The story of the Eylenbosch brewery begins at the end of the nineteenth century in Schepdaal, a municipality in the Pajottenland near the capital Brussels. Founder Emile Eylenbosch, born in 1861, was involved in brewing beer from a young age. He rented some buildings from Jean De Troch for this. When the latter terminated the agreement in the 1880s, Emile Eylenbosch informed him that he would build a new brewery across the street. One that would be three times bigger.

And so it happened… The establishment of the Eylenbosch brewery in 1886 was the start of a fierce competition between the Eylenbosch and De Troch families. In 1894 the new steam brewery was officially registered as the property of Emile Eylenbosch. Afterwards, the complex would expand a few more times. The imposing brewing tower, for example, was probably built around 1930.

For about a hundred years, the brewery was successfully run by successive generations of the Eylenbosch and Valkeniers families. In the late 1950s, many breweries in the Pajottenland had a hard time, as the taste of consumers was gradually changing. The growing popularity of other beers also heralded the downfall for the Eylenbosch brewery.

In 1975, the English group Whitbread as new owner tried to turn the tide in vain. In 1989 they sold Eylenbosch to the Mort Subite Brewery, which was itself 50% part of Alken-Maes at the time. In 1991, beer was brewed for the last time in Eylenbosch. Afterwards, the brewery only served as storage space, and the brewing installation was completely dismantled.

Family De Keersmaeker

The De Keersmaeker family had been brewing beer In Kobbegem for generations. Their Den Hert brewery made a special belge beer Hert Ale during the interwar period, and in the 1950s Kob Pils would become popular, alongside Bock table beer, Kobbrau export beer and Gueuze Den Hert.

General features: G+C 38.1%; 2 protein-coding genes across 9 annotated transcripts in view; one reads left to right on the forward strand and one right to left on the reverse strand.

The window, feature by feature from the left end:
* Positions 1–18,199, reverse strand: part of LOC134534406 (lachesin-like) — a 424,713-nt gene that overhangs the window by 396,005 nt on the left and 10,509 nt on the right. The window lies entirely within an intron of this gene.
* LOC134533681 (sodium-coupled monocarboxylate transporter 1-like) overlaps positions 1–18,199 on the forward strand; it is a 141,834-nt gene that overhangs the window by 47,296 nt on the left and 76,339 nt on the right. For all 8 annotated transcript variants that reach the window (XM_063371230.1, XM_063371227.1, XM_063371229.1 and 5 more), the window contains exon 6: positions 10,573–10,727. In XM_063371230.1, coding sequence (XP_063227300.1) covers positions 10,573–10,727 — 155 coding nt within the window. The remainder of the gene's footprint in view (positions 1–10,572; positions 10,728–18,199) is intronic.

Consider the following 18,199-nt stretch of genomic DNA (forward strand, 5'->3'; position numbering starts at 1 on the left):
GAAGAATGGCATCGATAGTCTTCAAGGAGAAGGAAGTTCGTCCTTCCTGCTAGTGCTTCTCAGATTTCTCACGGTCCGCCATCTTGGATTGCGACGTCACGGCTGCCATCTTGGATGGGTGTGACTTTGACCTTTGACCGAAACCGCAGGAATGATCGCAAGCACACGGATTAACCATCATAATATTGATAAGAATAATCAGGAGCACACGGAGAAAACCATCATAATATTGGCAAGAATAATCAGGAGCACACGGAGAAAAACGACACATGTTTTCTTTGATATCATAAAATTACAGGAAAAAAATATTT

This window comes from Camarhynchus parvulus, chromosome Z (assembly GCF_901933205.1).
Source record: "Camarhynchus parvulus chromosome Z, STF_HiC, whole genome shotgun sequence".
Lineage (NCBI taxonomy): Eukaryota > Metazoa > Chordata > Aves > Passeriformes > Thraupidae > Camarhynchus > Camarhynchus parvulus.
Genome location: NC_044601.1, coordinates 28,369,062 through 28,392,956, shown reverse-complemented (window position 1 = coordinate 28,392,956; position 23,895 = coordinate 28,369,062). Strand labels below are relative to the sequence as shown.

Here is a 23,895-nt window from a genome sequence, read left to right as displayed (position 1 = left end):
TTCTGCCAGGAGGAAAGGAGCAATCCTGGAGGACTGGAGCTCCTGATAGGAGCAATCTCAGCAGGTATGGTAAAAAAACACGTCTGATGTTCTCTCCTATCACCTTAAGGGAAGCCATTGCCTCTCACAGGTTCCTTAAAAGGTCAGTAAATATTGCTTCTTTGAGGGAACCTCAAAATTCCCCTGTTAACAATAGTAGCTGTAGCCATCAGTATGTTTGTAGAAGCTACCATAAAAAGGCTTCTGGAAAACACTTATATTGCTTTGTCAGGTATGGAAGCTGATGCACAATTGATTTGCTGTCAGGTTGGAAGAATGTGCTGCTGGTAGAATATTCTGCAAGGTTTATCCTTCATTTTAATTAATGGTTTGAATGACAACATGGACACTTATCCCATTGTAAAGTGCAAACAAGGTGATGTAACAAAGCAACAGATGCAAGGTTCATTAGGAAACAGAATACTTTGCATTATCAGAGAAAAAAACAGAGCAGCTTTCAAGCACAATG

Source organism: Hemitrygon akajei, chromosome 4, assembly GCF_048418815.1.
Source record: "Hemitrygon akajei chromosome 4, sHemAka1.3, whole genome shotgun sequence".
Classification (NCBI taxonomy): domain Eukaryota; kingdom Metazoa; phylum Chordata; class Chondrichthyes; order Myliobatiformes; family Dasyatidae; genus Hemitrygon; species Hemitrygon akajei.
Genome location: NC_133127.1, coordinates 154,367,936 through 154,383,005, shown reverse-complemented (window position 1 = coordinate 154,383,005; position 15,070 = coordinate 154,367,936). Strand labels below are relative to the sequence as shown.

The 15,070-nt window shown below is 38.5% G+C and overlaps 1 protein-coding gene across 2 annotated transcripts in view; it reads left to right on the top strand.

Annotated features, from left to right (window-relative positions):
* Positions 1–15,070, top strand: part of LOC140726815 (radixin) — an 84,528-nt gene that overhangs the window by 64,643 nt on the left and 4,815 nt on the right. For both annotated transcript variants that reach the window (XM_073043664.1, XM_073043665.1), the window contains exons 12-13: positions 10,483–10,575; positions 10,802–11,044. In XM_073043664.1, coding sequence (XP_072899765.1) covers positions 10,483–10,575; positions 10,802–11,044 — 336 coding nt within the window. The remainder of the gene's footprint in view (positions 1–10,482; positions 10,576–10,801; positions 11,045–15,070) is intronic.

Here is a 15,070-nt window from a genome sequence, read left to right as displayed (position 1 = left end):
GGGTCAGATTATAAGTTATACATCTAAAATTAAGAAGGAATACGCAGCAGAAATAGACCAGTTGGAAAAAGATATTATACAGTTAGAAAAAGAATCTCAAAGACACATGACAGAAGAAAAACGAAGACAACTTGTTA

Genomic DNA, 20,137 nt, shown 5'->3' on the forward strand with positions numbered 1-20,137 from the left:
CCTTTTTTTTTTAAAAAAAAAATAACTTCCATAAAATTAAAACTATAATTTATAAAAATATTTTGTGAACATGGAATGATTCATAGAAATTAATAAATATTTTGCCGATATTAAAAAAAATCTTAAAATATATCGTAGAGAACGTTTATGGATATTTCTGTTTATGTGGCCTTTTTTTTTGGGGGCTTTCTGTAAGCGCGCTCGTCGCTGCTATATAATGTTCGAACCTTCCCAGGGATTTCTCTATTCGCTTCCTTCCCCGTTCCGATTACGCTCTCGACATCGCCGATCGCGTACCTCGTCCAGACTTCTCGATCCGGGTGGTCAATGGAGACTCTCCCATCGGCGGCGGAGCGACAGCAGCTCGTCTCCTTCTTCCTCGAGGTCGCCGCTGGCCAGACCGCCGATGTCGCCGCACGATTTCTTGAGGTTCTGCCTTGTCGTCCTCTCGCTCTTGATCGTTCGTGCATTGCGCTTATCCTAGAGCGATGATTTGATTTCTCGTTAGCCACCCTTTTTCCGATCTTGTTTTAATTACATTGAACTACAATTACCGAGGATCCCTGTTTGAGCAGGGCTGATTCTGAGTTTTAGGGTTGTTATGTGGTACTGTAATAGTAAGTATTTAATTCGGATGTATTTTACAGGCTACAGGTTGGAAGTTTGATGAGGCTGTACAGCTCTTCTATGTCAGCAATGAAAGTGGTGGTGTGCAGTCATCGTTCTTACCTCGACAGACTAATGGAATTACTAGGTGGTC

In the 1970s, André De Keersmaeker concluded an agreement with the Vossen family, owners of the well-known Brussels café À la Mort Subite, who blended their own gueuze, and took over the Mort Subite brand. He decided to focus exclusively on lambic beers as a traditional speciality of Pajottenland Brussels Zenne Valley, and released them all under the name Mort Subite. Due to the great success of the “De Keersmaeker” brewery, the needed more lambic, which is why it also took over the Eylenbosch brewery in 1989. And Mort Subite and Eylenbosch continued to co-exist.

The Alken – Maes breweries took over all the family’s shares, and so the De Keersmaeker’s disappeared from the picture. Alken Maes will focus solely on Mort Subite from Kobbegem, and the Eylenbosch Brewery was be shut down and dismantled.

Erik is the fourth generation in the brewing family De Keersmaeker. Initially he took a completely different path. He built a successful career at major companies such as Mars, Kraft and Disney.

But he has never forgotten his roots. After all, Erik grew up in the brewery. And that’s why he decided to start again.

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